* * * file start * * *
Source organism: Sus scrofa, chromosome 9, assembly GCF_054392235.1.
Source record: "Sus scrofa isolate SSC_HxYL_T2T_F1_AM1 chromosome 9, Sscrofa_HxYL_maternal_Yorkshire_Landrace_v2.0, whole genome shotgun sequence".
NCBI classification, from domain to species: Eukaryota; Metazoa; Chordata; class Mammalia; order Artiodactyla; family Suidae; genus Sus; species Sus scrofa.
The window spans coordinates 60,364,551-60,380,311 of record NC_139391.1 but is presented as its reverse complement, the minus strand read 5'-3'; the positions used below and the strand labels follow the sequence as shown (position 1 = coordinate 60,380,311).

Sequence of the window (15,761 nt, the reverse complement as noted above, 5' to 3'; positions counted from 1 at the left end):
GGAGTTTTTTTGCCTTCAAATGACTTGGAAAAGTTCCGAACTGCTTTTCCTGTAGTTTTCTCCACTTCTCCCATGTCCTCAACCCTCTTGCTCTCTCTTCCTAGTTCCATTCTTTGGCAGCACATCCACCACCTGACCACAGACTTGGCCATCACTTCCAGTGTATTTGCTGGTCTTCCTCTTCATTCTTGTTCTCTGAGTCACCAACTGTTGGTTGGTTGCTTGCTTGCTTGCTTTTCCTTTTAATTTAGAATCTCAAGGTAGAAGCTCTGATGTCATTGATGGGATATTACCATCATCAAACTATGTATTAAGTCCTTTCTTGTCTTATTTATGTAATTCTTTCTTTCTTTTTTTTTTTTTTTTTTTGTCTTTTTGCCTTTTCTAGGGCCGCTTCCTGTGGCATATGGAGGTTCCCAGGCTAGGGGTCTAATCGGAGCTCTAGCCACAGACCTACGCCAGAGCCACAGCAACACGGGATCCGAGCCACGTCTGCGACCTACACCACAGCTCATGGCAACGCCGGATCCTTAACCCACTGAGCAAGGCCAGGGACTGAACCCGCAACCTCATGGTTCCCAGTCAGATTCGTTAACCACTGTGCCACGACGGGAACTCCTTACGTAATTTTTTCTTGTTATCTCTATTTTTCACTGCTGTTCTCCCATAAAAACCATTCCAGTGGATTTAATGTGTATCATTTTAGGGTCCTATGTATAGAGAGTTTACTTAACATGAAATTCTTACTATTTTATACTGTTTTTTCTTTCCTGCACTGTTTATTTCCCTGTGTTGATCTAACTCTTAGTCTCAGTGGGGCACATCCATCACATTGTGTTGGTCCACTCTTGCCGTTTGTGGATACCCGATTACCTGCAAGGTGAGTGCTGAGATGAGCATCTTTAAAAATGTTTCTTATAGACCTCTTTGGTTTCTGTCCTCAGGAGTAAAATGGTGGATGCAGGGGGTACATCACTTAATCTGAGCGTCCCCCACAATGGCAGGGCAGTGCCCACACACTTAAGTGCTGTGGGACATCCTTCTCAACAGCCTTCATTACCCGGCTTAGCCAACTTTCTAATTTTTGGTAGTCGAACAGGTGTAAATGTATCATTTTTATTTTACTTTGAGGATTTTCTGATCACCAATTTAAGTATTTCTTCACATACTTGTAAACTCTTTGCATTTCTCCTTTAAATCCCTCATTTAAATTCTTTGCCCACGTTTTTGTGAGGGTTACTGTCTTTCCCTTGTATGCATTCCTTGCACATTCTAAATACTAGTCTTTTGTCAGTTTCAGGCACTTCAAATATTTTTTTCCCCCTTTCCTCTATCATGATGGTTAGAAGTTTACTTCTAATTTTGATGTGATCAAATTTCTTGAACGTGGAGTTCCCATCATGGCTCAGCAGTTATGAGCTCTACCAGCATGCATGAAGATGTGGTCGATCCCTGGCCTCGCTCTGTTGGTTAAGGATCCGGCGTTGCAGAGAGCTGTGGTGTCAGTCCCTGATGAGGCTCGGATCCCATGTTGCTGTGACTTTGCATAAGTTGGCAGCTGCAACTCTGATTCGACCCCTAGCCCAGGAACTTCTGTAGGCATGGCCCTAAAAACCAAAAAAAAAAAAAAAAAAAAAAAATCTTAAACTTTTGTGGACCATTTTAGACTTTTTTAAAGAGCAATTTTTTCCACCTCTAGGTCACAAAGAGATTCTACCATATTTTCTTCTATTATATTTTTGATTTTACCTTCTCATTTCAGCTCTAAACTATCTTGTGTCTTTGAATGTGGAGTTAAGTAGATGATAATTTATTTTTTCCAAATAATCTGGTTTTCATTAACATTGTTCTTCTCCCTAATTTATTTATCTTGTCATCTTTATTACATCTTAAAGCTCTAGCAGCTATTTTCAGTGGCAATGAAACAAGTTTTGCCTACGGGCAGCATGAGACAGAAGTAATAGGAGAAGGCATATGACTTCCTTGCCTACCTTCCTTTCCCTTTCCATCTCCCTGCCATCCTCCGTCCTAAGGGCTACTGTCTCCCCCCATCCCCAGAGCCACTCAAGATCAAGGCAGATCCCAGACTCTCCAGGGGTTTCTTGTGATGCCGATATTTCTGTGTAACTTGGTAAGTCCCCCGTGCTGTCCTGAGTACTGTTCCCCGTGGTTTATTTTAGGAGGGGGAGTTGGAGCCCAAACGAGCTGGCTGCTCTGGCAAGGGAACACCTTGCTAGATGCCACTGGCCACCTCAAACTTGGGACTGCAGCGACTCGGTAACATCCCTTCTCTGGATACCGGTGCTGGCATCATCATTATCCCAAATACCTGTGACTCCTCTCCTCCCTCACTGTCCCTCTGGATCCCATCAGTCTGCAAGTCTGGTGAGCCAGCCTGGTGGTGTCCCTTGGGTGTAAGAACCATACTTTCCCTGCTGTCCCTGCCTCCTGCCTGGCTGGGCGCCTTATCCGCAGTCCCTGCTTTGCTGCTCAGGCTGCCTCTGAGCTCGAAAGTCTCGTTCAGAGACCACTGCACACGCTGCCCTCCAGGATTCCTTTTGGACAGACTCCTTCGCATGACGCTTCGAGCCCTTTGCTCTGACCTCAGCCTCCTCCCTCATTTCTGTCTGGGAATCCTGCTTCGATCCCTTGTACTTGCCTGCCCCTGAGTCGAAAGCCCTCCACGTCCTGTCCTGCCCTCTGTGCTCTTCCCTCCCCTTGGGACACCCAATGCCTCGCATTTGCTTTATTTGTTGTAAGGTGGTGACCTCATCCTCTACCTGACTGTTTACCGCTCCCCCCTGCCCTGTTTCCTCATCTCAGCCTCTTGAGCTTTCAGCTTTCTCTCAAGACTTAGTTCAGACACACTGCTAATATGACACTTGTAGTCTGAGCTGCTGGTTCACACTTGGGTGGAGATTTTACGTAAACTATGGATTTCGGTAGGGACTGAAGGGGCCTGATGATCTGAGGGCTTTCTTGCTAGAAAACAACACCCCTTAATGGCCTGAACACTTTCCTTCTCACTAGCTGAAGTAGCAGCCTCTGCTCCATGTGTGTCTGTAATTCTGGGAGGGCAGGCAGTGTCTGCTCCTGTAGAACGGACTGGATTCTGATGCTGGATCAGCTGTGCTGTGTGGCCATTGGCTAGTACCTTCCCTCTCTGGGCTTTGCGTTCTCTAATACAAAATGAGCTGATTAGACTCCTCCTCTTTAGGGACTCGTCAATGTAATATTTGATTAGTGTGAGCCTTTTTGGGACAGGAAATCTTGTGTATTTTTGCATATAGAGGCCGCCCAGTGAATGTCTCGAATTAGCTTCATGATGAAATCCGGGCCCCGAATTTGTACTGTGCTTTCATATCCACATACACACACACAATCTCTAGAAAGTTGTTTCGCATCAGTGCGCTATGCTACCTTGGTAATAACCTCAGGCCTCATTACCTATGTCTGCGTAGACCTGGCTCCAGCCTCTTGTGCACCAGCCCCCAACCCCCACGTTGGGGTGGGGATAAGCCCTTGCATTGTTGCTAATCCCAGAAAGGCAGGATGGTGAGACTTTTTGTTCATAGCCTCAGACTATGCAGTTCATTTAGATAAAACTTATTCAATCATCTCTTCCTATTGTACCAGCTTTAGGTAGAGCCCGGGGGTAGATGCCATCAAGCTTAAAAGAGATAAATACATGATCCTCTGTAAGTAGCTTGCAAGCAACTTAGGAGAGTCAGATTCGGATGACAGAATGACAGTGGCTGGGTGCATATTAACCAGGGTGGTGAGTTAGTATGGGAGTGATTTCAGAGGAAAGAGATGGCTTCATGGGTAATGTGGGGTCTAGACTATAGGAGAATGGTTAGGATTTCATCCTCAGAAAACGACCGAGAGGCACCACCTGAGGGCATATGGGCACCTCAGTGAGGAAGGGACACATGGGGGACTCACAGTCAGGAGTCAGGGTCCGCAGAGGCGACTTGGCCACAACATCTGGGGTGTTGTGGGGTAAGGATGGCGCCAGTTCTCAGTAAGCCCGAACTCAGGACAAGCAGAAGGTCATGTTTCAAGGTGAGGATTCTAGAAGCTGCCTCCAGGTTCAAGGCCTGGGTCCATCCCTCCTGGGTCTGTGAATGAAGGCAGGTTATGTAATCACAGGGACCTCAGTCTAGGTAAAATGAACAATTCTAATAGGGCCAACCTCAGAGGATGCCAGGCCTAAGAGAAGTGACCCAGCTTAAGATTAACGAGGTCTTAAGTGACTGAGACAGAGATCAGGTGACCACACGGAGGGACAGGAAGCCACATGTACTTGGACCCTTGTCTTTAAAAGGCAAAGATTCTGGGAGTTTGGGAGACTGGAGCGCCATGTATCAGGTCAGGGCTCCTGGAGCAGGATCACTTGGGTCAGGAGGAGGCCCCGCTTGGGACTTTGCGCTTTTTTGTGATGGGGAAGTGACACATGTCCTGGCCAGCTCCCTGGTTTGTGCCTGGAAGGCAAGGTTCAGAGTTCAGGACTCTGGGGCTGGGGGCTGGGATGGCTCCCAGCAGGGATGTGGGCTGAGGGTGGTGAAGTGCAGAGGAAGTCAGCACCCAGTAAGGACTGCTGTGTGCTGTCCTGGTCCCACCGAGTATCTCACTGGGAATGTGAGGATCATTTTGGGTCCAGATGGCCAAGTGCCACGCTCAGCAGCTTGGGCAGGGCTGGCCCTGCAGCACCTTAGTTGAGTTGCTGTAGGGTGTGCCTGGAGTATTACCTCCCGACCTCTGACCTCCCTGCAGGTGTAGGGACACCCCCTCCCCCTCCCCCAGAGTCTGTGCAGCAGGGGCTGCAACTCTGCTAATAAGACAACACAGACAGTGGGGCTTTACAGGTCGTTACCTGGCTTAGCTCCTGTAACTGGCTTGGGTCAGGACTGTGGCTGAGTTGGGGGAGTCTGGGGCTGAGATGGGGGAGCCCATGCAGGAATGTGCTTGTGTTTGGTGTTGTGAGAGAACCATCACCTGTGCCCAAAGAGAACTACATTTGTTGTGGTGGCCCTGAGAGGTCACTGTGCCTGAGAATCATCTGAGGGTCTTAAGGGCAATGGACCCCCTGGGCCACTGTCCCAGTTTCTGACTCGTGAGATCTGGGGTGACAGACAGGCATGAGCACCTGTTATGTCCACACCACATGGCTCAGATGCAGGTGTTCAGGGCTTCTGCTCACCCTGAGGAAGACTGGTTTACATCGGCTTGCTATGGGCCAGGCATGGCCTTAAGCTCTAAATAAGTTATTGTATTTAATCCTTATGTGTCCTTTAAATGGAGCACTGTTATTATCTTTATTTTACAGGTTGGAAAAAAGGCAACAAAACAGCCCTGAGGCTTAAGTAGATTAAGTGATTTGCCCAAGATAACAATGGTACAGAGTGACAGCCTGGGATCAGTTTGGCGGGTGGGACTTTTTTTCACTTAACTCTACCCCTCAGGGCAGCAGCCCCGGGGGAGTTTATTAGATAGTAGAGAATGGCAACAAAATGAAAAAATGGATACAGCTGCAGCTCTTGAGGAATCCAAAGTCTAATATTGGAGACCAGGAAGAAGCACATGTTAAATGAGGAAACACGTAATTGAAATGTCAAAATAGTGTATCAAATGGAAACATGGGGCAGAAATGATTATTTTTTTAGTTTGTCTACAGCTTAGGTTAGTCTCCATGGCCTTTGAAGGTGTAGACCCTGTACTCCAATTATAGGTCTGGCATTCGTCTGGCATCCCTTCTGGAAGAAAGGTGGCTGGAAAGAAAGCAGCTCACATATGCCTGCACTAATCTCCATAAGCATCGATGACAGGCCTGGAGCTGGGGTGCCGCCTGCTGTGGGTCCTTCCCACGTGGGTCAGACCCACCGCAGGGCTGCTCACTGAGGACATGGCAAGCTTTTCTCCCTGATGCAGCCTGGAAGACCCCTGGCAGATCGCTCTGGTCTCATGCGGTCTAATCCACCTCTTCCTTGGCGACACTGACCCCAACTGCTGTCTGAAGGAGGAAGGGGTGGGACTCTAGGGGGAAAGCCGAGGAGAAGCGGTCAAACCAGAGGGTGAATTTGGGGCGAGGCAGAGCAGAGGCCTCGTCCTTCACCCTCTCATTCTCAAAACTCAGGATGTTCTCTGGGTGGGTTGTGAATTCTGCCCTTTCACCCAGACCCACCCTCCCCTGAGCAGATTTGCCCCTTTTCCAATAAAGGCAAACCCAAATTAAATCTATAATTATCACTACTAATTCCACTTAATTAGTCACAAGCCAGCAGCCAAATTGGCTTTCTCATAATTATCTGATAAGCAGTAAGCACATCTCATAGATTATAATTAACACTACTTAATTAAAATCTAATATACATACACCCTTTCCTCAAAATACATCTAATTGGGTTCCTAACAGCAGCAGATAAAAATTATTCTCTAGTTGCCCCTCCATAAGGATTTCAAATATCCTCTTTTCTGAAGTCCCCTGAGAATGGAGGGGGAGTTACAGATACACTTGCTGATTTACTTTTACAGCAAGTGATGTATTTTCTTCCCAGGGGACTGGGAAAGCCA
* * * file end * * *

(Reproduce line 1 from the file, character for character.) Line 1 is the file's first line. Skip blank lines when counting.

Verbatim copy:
Source organism: Sus scrofa, chromosome 9, assembly GCF_054392235.1.